Your teeth are incredibly strong and are designed to stand up to quite a bit…
Cavities; no one wants to hear they’ve got one. So much so that people avoid going to the dentist altogether because avoidance is an easier short-term solution.
Cavities are one of the most common dental issues. About 90% of adults over 20 years old have had at least one cavity at some point in their lives. It’s thought that 27% of adults over 20 have untreated cavities. Since you can’t self-diagnose cavities, the only way to know for sure if you have one is to see your dentist.
What Is a Cavity?
A cavity is a clinical term for tooth decay. Our teeth are coated in a substance called enamel. It is the hardest substance in our bodies, even harder than bone. Tooth enamel protects our teeth from decay and resulting sensitivity. Due to the daily stresses we place on our teeth, enamel can wear down over time leaving our teeth exposed.
Our bodies don’t regenerate enamel. Once it’s gone, there’s nothing we can do to rebuild it which is why it’s crucial to establish a thorough dental hygiene routine along with regular dental check-ups to maintain the integrity of our enamel.
Factors that speed up enamel loss include:
- Teeth grinding
- Consuming sugary foods
- Drinking acidic beverages
- Frequent vomiting
- Acid reflux
- Excessive alcohol consumption
These can cause enamel to erode, creating a perfect environment for tooth decay. When we consume sugary or carbohydrate-rich foods, our saliva breaks them down and releases acid. When this acid reacts with our teeth, especially when the enamel is weakened, this results in decay.
Left untreated, cavities can create holes in your teeth that deepen and widen over time. The cavity can even reach all the way down to the nerve endings, resulting in constant discomfort and sensitivity. At that stage, the cavity will be impossible to ignore.
How to Know If You Have a Cavity?
When a cavity begins to form, there may not be any noticeable symptoms, especially not to the untrained eye. Once the cavity begins to worsen, however, you’ll start to feel it. Cavity symptoms include:
- Tooth discomfort that appears without apparent cause
- Mild to sharp discomfort when eating or drinking something sweet, hot, or cold
- Visible holes or divots in your teeth
- Brown, black, or white staining on the surface of a tooth
- Discomfort when biting down
Discomfort that seems to manifest spontaneously is a clear sign to go to the dentist. The pain will not subside without proper treatment and the cavity will only grow over time.
How Does a Dentist Treat a Cavity?
Cavities are treated with a procedure called filling. As the name implies, a cavity filling “fills” the gap created by tooth decay. Fillings are made out of materials such as gold, porcelain, silver amalgam, or resin, which is made out of composite plastic and glass. Each material has pros and cons when it comes to price, longevity, and appearance. Some people prefer the look of a gold filling while others want their fillings to blend in as much as possible.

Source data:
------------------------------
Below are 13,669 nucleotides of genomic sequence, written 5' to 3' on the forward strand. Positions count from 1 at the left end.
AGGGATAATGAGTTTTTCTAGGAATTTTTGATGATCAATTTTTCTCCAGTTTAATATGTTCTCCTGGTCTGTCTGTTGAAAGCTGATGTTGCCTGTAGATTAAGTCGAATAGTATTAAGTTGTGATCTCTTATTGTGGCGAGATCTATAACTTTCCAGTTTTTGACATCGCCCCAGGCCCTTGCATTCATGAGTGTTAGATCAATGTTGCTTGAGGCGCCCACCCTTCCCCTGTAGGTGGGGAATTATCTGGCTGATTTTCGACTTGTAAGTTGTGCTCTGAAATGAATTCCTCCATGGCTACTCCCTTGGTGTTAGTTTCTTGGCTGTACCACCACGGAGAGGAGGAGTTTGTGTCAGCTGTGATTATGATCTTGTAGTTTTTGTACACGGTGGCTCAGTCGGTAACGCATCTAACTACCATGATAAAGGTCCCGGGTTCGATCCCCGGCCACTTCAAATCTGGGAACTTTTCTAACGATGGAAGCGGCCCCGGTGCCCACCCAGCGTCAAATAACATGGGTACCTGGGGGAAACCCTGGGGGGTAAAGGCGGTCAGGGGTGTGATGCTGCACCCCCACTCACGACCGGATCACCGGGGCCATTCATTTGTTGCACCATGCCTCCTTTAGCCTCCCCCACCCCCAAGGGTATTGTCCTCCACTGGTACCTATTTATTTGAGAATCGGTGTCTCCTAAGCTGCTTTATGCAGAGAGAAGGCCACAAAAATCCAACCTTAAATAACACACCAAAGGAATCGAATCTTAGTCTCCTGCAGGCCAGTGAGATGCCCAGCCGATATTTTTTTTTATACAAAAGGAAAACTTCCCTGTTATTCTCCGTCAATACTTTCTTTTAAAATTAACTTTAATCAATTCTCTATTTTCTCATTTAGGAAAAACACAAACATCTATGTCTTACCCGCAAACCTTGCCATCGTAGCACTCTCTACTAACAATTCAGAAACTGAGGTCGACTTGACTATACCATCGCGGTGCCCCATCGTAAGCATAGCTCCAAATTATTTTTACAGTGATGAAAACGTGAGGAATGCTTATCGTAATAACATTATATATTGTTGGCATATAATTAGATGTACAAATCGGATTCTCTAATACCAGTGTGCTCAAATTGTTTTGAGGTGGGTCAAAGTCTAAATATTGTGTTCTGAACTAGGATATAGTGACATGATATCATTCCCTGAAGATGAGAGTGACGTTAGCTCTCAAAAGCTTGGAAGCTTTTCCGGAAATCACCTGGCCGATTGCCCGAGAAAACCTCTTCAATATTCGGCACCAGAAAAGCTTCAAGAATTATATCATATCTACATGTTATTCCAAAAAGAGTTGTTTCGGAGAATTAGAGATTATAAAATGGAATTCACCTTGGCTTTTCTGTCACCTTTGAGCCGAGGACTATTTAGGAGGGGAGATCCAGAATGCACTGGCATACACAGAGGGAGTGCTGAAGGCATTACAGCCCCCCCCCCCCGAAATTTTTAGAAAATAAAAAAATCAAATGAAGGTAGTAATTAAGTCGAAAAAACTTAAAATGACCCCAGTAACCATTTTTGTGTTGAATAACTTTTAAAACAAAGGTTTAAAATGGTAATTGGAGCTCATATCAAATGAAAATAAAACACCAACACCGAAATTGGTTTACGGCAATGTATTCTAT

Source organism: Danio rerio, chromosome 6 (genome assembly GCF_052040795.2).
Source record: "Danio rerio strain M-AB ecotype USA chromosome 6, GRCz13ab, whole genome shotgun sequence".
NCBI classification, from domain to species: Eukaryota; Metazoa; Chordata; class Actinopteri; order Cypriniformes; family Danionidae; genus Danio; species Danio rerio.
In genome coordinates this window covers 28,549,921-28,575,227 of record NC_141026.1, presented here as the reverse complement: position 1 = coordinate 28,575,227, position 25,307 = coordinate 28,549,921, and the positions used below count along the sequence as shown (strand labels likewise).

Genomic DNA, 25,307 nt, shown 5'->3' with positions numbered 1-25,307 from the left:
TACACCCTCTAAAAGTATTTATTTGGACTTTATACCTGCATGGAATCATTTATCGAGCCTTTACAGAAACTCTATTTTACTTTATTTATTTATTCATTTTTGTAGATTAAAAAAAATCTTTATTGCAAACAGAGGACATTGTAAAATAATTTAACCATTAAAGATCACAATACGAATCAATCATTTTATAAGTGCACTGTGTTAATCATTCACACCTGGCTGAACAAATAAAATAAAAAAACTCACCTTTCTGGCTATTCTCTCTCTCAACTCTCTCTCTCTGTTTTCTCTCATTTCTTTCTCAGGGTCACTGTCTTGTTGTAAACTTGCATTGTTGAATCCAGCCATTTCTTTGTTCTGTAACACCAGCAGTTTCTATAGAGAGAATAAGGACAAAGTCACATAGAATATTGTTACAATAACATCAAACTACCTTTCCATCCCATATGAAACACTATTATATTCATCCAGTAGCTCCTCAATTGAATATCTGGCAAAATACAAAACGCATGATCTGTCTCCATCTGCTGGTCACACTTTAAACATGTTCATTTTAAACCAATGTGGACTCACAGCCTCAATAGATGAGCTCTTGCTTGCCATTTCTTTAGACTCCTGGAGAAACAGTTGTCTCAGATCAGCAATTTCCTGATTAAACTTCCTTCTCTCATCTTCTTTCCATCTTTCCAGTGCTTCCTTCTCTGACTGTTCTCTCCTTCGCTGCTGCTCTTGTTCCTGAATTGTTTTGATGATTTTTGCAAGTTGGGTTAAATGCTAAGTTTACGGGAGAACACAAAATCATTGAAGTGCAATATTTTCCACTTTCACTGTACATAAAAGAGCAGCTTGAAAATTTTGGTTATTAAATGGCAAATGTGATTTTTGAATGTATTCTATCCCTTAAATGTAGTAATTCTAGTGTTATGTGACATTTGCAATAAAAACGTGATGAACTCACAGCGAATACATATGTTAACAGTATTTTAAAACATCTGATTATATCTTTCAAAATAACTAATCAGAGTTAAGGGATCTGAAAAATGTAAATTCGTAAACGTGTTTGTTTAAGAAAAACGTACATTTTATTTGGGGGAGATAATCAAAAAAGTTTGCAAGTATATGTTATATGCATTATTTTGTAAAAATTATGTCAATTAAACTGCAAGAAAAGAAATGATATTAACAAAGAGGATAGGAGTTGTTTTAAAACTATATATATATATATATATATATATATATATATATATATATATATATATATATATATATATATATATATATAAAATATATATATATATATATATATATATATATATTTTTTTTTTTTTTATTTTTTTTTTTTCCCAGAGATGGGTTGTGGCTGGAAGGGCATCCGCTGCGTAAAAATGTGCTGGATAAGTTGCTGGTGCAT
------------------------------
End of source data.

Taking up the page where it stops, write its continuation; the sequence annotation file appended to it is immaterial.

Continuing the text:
The dentist begins by numbing the local area around the cavity. Then they use a drill, air abrasion instrument, or laser to remove the decay. Once all of the decay has been removed, the dentist will clean the area to clear any traces of debris or bacteria. The area is then carefully shaped to form a proper base for the filling. This will help prevent the tooth from fracturing or any future decay.
Once the tooth is ready, the filling is inserted. If the cavity is deep, a sealer may be placed on the tooth under the filling to prevent sensitivity issues. The dentist will then smooth down the filling to make it less noticeable, both to the eye and to the touch.
How to Care for Fillings
Fillings last between 5 and 15 years depending on their material, but they’re still prone to issues just like real teeth. You’ll need to adhere to a diligent dental hygiene routine of twice daily brushing, flossing, and mouthwash. It’s also important to visit your dentist at least once a year and preferably twice yearly to check on the status of your filling.
Fillings can crack or “leak,” which is when the sides of the filling don’t fit tightly around the tooth. This allows saliva, debris, and bacteria to infiltrate the tooth and cause further decay. Warning signs of issues with your filling are tooth sensitivity, feeling a sharp edge, or feeling that a piece of your tooth is missing. Call a dentist right away to get resolve the issue and prevent your pain from worsening.
Cavities are a simple fix if caught early on. Treatment is quick, non-invasive, and presents minimal discomfort. That said, you don’t need to panic if your dentist informs you that you have one. But that doesn’t mean you shouldn’t make an effort to prevent them with a good oral hygiene routine. Follow our dental tips for healthy teeth and include regular dentist appointments as part of your overall health and wellness plan.